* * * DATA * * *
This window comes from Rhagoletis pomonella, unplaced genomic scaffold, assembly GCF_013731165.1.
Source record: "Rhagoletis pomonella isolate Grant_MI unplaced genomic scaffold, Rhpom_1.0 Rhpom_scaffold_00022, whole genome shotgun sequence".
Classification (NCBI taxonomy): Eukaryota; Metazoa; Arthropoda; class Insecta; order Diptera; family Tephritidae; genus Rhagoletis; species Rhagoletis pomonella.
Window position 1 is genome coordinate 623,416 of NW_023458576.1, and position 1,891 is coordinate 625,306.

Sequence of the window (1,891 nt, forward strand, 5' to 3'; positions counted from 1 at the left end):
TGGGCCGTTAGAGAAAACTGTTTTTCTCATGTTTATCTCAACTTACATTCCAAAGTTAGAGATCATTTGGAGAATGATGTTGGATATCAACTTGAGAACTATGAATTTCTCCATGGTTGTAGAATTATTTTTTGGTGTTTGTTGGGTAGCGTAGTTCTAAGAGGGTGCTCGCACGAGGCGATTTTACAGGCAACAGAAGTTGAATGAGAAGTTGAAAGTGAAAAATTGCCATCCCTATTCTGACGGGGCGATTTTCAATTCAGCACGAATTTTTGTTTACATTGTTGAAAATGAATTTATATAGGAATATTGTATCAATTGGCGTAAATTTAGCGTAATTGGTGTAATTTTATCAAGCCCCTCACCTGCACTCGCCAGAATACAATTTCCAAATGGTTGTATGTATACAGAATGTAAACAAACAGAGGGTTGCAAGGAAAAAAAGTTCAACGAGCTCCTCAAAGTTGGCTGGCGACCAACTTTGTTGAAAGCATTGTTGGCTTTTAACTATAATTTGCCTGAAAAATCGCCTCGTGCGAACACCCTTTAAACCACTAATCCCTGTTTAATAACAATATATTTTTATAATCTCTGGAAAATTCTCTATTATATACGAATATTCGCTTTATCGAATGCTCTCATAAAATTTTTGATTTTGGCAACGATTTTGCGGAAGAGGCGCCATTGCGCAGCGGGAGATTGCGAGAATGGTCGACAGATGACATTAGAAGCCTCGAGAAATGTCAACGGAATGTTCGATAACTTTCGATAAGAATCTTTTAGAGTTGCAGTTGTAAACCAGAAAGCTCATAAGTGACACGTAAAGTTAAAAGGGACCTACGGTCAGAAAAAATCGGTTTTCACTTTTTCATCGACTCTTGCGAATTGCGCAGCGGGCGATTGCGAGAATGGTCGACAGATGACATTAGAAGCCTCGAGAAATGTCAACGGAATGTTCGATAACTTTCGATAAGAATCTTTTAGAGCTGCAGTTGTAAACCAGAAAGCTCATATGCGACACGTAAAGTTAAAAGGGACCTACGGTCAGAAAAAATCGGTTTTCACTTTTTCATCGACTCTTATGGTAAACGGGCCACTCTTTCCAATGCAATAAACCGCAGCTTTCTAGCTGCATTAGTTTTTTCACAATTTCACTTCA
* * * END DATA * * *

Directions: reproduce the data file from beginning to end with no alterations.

This window comes from Rhagoletis pomonella, unplaced genomic scaffold, assembly GCF_013731165.1.
Source record: "Rhagoletis pomonella isolate Grant_MI unplaced genomic scaffold, Rhpom_1.0 Rhpom_scaffold_00022, whole genome shotgun sequence".
Classification (NCBI taxonomy): Eukaryota; Metazoa; Arthropoda; class Insecta; order Diptera; family Tephritidae; genus Rhagoletis; species Rhagoletis pomonella.
Window position 1 is genome coordinate 623,416 of NW_023458576.1, and position 1,891 is coordinate 625,306.

Sequence of the window (1,891 nt, forward strand, 5' to 3'; positions counted from 1 at the left end):
TGGGCCGTTAGAGAAAACTGTTTTTCTCATGTTTATCTCAACTTACATTCCAAAGTTAGAGATCATTTGGAGAATGATGTTGGATATCAACTTGAGAACTATGAATTTCTCCATGGTTGTAGAATTATTTTTTGGTGTTTGTTGGGTAGCGTAGTTCTAAGAGGGTGCTCGCACGAGGCGATTTTACAGGCAACAGAAGTTGAATGAGAAGTTGAAAGTGAAAAATTGCCATCCCTATTCTGACGGGGCGATTTTCAATTCAGCACGAATTTTTGTTTACATTGTTGAAAATGAATTTATATAGGAATATTGTATCAATTGGCGTAAATTTAGCGTAATTGGTGTAATTTTATCAAGCCCCTCACCTGCACTCGCCAGAATACAATTTCCAAATGGTTGTATGTATACAGAATGTAAACAAACAGAGGGTTGCAAGGAAAAAAAGTTCAACGAGCTCCTCAAAGTTGGCTGGCGACCAACTTTGTTGAAAGCATTGTTGGCTTTTAACTATAATTTGCCTGAAAAATCGCCTCGTGCGAACACCCTTTAAACCACTAATCCCTGTTTAATAACAATATATTTTTATAATCTCTGGAAAATTCTCTATTATATACGAATATTCGCTTTATCGAATGCTCTCATAAAATTTTTGATTTTGGCAACGATTTTGCGGAAGAGGCGCCATTGCGCAGCGGGAGATTGCGAGAATGGTCGACAGATGACATTAGAAGCCTCGAGAAATGTCAACGGAATGTTCGATAACTTTCGATAAGAATCTTTTAGAGTTGCAGTTGTAAACCAGAAAGCTCATAAGTGACACGTAAAGTTAAAAGGGACCTACGGTCAGAAAAAATCGGTTTTCACTTTTTCATCGACTCTTGCGAATTGCGCAGCGGGCGATTGCGAGAATGGTCGACAGATGACATTAGAAGCCTCGAGAAATGTCAACGGAATGTTCGATAACTTTCGATAAGAATCTTTTAGAGCTGCAGTTGTAAACCAGAAAGCTCATATGCGACACGTAAAGTTAAAAGGGACCTACGGTCAGAAAAAATCGGTTTTCACTTTTTCATCGACTCTTATGGTAAACGGGCCACTCTTTCCAATGCAATAAACCGCAGCTTTCTAGCTGCATTAGTTTTTTCACAATTTCACTTCA